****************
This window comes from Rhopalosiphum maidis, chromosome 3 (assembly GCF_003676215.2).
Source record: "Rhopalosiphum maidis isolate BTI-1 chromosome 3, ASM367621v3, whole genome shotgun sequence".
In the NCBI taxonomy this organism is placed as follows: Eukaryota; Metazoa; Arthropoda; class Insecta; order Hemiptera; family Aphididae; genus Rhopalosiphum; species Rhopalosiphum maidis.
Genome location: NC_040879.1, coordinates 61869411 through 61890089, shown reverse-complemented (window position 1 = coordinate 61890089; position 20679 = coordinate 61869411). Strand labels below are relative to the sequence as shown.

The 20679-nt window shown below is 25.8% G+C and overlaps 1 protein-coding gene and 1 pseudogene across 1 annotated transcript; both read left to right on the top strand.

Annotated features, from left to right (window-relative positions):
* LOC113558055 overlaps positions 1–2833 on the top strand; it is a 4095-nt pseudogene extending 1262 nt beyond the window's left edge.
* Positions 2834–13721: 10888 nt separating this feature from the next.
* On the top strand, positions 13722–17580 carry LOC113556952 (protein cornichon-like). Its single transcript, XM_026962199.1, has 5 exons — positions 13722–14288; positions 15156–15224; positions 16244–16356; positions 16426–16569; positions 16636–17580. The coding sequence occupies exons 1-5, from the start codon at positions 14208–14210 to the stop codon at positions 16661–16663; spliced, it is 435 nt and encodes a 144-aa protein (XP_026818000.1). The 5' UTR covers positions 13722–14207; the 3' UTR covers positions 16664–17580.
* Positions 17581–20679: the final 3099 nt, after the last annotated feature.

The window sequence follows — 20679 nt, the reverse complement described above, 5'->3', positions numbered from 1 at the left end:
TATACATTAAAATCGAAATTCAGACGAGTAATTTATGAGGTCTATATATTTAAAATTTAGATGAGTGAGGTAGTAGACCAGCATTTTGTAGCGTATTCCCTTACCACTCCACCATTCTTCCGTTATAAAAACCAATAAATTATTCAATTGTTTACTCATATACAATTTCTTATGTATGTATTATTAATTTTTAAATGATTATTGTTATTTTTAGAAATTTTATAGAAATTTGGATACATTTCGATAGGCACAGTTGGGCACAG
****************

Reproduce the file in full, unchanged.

This window comes from Rhopalosiphum maidis, chromosome 3 (assembly GCF_003676215.2).
Source record: "Rhopalosiphum maidis isolate BTI-1 chromosome 3, ASM367621v3, whole genome shotgun sequence".
In the NCBI taxonomy this organism is placed as follows: Eukaryota; Metazoa; Arthropoda; class Insecta; order Hemiptera; family Aphididae; genus Rhopalosiphum; species Rhopalosiphum maidis.
Genome location: NC_040879.1, coordinates 61869411 through 61890089, shown reverse-complemented (window position 1 = coordinate 61890089; position 20679 = coordinate 61869411). Strand labels below are relative to the sequence as shown.

The 20679-nt window shown below is 25.8% G+C and overlaps 1 protein-coding gene and 1 pseudogene across 1 annotated transcript; both read left to right on the top strand.

Annotated features, from left to right (window-relative positions):
* LOC113558055 overlaps positions 1–2833 on the top strand; it is a 4095-nt pseudogene extending 1262 nt beyond the window's left edge.
* Positions 2834–13721: 10888 nt separating this feature from the next.
* On the top strand, positions 13722–17580 carry LOC113556952 (protein cornichon-like). Its single transcript, XM_026962199.1, has 5 exons — positions 13722–14288; positions 15156–15224; positions 16244–16356; positions 16426–16569; positions 16636–17580. The coding sequence occupies exons 1-5, from the start codon at positions 14208–14210 to the stop codon at positions 16661–16663; spliced, it is 435 nt and encodes a 144-aa protein (XP_026818000.1). The 5' UTR covers positions 13722–14207; the 3' UTR covers positions 16664–17580.
* Positions 17581–20679: the final 3099 nt, after the last annotated feature.

The window sequence follows — 20679 nt, the reverse complement described above, 5'->3', positions numbered from 1 at the left end:
TATACATTAAAATCGAAATTCAGACGAGTAATTTATGAGGTCTATATATTTAAAATTTAGATGAGTGAGGTAGTAGACCAGCATTTTGTAGCGTATTCCCTTACCACTCCACCATTCTTCCGTTATAAAAACCAATAAATTATTCAATTGTTTACTCATATACAATTTCTTATGTATGTATTATTAATTTTTAAATGATTATTGTTATTTTTAGAAATTTTATAGAAATTTGGATACATTTCGATAGGCACAGTTGGGCACAG